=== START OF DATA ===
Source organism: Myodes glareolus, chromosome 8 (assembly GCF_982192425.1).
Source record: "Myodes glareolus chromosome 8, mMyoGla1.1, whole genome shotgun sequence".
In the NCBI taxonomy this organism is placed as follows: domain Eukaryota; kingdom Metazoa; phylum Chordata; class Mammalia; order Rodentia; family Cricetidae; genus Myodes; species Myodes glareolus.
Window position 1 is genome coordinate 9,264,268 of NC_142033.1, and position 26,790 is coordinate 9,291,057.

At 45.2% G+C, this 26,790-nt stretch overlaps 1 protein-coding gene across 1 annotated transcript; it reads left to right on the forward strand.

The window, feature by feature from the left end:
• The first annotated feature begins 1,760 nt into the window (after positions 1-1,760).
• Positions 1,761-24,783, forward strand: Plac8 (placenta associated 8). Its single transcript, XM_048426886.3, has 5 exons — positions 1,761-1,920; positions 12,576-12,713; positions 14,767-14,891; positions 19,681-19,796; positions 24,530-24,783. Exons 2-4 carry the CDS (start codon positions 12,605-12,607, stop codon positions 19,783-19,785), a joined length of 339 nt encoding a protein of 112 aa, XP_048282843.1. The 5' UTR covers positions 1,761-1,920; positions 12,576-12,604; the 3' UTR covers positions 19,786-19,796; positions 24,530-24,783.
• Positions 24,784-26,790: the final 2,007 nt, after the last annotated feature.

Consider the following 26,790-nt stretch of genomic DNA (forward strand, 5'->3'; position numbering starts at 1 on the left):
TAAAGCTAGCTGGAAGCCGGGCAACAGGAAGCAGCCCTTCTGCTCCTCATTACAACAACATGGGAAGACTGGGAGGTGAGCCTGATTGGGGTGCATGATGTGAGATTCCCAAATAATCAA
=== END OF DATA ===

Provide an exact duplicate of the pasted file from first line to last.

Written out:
Source organism: Myodes glareolus, chromosome 8 (assembly GCF_982192425.1).
Source record: "Myodes glareolus chromosome 8, mMyoGla1.1, whole genome shotgun sequence".
In the NCBI taxonomy this organism is placed as follows: domain Eukaryota; kingdom Metazoa; phylum Chordata; class Mammalia; order Rodentia; family Cricetidae; genus Myodes; species Myodes glareolus.
Window position 1 is genome coordinate 9,264,268 of NC_142033.1, and position 26,790 is coordinate 9,291,057.

At 45.2% G+C, this 26,790-nt stretch overlaps 1 protein-coding gene across 1 annotated transcript; it reads left to right on the forward strand.

The window, feature by feature from the left end:
• The first annotated feature begins 1,760 nt into the window (after positions 1-1,760).
• Positions 1,761-24,783, forward strand: Plac8 (placenta associated 8). Its single transcript, XM_048426886.3, has 5 exons — positions 1,761-1,920; positions 12,576-12,713; positions 14,767-14,891; positions 19,681-19,796; positions 24,530-24,783. Exons 2-4 carry the CDS (start codon positions 12,605-12,607, stop codon positions 19,783-19,785), a joined length of 339 nt encoding a protein of 112 aa, XP_048282843.1. The 5' UTR covers positions 1,761-1,920; positions 12,576-12,604; the 3' UTR covers positions 19,786-19,796; positions 24,530-24,783.
• Positions 24,784-26,790: the final 2,007 nt, after the last annotated feature.

Consider the following 26,790-nt stretch of genomic DNA (forward strand, 5'->3'; position numbering starts at 1 on the left):
TAAAGCTAGCTGGAAGCCGGGCAACAGGAAGCAGCCCTTCTGCTCCTCATTACAACAACATGGGAAGACTGGGAGGTGAGCCTGATTGGGGTGCATGATGTGAGATTCCCAAATAATCAA